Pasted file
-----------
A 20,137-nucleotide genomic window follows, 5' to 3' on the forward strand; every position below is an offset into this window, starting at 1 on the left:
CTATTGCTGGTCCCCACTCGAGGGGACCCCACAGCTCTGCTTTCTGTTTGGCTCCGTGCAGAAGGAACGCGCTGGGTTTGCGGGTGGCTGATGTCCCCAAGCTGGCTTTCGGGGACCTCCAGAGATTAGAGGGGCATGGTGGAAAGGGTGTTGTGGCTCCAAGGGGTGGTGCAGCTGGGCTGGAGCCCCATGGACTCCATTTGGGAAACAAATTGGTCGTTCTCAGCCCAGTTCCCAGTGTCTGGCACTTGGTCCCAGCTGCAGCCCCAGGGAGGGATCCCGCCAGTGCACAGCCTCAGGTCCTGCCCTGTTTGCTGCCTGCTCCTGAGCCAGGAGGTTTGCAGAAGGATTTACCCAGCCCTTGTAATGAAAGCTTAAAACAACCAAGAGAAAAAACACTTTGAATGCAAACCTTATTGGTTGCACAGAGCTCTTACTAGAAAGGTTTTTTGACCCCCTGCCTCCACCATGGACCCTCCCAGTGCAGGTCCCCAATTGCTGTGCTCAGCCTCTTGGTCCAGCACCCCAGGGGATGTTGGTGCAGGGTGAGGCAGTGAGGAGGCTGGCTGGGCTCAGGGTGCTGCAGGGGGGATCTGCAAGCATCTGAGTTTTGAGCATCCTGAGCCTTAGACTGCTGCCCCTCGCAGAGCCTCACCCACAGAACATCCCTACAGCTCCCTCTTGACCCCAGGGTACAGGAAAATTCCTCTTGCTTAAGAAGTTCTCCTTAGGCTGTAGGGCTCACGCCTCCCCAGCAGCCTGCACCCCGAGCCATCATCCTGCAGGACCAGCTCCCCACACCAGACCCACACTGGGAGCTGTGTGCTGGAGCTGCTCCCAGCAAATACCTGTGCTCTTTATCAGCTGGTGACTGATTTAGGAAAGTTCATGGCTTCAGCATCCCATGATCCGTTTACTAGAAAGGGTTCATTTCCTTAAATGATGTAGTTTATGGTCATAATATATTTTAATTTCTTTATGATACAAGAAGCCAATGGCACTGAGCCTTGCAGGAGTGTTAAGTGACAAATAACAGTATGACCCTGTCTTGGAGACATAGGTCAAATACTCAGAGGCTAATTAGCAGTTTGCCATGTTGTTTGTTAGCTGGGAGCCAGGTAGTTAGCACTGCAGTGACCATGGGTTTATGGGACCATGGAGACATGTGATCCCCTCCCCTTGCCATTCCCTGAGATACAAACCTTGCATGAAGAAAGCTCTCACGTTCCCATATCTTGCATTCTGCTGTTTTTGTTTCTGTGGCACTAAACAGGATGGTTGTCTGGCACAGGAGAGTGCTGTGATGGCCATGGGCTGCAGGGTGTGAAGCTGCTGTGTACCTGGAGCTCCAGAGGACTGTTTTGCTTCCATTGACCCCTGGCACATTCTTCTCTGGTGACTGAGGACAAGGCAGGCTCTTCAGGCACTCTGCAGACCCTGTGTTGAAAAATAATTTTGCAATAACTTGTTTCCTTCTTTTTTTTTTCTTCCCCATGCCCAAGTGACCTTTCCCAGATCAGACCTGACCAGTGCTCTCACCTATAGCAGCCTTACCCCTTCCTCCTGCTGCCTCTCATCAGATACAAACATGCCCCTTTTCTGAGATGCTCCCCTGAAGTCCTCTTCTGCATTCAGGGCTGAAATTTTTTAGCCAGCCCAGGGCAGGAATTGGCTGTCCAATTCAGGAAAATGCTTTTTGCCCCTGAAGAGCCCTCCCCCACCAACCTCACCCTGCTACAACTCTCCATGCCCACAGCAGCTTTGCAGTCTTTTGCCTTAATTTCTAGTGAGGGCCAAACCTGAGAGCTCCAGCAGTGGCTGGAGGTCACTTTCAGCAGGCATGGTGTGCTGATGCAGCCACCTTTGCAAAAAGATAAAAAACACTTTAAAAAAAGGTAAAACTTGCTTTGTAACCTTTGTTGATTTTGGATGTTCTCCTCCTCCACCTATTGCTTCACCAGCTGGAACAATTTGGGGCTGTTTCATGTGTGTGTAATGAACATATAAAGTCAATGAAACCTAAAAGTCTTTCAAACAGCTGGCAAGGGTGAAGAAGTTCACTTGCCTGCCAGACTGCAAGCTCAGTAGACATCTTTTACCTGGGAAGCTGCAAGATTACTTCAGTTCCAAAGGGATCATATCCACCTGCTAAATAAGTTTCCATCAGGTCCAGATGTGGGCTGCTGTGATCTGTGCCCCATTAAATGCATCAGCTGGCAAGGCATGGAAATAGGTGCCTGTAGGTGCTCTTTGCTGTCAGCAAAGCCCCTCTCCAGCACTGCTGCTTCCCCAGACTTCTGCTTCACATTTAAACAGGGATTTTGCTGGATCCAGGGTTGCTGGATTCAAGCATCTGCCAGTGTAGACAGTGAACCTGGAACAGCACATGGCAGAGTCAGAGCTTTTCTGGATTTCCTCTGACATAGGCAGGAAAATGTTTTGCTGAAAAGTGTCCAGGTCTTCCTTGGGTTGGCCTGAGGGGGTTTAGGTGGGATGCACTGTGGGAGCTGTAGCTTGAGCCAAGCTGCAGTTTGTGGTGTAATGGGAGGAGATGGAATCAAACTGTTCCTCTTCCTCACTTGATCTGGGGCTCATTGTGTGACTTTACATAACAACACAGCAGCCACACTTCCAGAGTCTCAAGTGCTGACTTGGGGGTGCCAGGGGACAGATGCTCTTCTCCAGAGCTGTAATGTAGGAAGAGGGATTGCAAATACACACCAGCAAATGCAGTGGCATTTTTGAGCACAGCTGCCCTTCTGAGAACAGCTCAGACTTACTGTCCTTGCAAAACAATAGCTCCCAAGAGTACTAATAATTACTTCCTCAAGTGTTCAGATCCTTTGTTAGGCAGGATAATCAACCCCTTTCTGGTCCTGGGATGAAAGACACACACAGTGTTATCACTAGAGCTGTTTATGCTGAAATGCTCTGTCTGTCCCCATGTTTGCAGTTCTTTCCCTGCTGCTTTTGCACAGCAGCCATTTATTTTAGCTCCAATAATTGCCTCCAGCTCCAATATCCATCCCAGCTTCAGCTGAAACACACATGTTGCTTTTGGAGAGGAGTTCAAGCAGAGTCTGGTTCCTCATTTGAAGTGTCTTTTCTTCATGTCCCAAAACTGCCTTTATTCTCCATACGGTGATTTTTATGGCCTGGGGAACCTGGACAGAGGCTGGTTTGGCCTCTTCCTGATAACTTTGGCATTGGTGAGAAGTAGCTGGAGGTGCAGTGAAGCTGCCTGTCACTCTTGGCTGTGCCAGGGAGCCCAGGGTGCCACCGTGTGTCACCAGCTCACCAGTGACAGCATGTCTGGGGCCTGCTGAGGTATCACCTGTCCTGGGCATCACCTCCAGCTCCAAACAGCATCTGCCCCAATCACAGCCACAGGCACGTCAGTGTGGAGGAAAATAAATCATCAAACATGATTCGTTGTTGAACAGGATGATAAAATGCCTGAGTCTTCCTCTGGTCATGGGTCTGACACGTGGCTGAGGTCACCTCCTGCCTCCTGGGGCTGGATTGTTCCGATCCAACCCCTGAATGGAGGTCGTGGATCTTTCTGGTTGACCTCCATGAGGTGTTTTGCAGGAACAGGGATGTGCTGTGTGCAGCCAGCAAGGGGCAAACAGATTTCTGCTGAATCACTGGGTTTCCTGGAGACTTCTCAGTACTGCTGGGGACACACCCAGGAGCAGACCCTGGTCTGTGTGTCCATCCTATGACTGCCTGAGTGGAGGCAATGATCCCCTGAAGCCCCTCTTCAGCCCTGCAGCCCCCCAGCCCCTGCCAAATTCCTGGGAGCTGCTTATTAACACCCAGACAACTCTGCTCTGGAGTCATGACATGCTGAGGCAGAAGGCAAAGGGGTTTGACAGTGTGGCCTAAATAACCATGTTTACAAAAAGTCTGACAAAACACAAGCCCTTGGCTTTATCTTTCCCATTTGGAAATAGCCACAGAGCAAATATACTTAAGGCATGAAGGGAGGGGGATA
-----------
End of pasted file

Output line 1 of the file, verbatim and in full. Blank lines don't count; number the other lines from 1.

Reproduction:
A 20,137-nucleotide genomic window follows, 5' to 3' on the forward strand; every position below is an offset into this window, starting at 1 on the left: